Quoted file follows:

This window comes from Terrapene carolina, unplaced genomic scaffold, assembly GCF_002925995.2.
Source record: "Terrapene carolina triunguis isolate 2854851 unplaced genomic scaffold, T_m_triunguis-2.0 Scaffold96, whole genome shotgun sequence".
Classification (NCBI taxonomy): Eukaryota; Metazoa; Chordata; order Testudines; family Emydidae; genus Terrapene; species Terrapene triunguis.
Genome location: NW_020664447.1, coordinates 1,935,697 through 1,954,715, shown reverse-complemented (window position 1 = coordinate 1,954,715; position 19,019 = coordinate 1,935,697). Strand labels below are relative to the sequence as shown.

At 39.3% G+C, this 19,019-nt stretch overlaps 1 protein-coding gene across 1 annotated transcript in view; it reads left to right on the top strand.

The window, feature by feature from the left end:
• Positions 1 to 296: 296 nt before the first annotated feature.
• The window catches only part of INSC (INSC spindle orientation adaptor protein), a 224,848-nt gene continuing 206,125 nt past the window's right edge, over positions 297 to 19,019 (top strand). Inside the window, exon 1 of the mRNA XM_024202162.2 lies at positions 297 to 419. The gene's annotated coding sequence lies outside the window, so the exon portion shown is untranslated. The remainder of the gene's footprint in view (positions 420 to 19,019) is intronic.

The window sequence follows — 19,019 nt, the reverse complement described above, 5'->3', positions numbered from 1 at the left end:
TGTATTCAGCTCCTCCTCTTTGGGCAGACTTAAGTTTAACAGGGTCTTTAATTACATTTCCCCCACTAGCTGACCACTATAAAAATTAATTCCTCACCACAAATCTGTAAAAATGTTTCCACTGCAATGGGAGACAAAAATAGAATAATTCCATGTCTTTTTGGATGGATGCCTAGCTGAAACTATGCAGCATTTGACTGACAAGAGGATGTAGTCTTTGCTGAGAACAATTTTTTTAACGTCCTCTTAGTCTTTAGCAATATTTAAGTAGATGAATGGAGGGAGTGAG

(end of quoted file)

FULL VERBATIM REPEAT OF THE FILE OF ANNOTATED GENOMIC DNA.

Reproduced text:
This window comes from Terrapene carolina, unplaced genomic scaffold, assembly GCF_002925995.2.
Source record: "Terrapene carolina triunguis isolate 2854851 unplaced genomic scaffold, T_m_triunguis-2.0 Scaffold96, whole genome shotgun sequence".
Classification (NCBI taxonomy): Eukaryota; Metazoa; Chordata; order Testudines; family Emydidae; genus Terrapene; species Terrapene triunguis.
Genome location: NW_020664447.1, coordinates 1,935,697 through 1,954,715, shown reverse-complemented (window position 1 = coordinate 1,954,715; position 19,019 = coordinate 1,935,697). Strand labels below are relative to the sequence as shown.

At 39.3% G+C, this 19,019-nt stretch overlaps 1 protein-coding gene across 1 annotated transcript in view; it reads left to right on the top strand.

The window, feature by feature from the left end:
• Positions 1 to 296: 296 nt before the first annotated feature.
• The window catches only part of INSC (INSC spindle orientation adaptor protein), a 224,848-nt gene continuing 206,125 nt past the window's right edge, over positions 297 to 19,019 (top strand). Inside the window, exon 1 of the mRNA XM_024202162.2 lies at positions 297 to 419. The gene's annotated coding sequence lies outside the window, so the exon portion shown is untranslated. The remainder of the gene's footprint in view (positions 420 to 19,019) is intronic.

The window sequence follows — 19,019 nt, the reverse complement described above, 5'->3', positions numbered from 1 at the left end:
TGTATTCAGCTCCTCCTCTTTGGGCAGACTTAAGTTTAACAGGGTCTTTAATTACATTTCCCCCACTAGCTGACCACTATAAAAATTAATTCCTCACCACAAATCTGTAAAAATGTTTCCACTGCAATGGGAGACAAAAATAGAATAATTCCATGTCTTTTTGGATGGATGCCTAGCTGAAACTATGCAGCATTTGACTGACAAGAGGATGTAGTCTTTGCTGAGAACAATTTTTTTAACGTCCTCTTAGTCTTTAGCAATATTTAAGTAGATGAATGGAGGGAGTGAG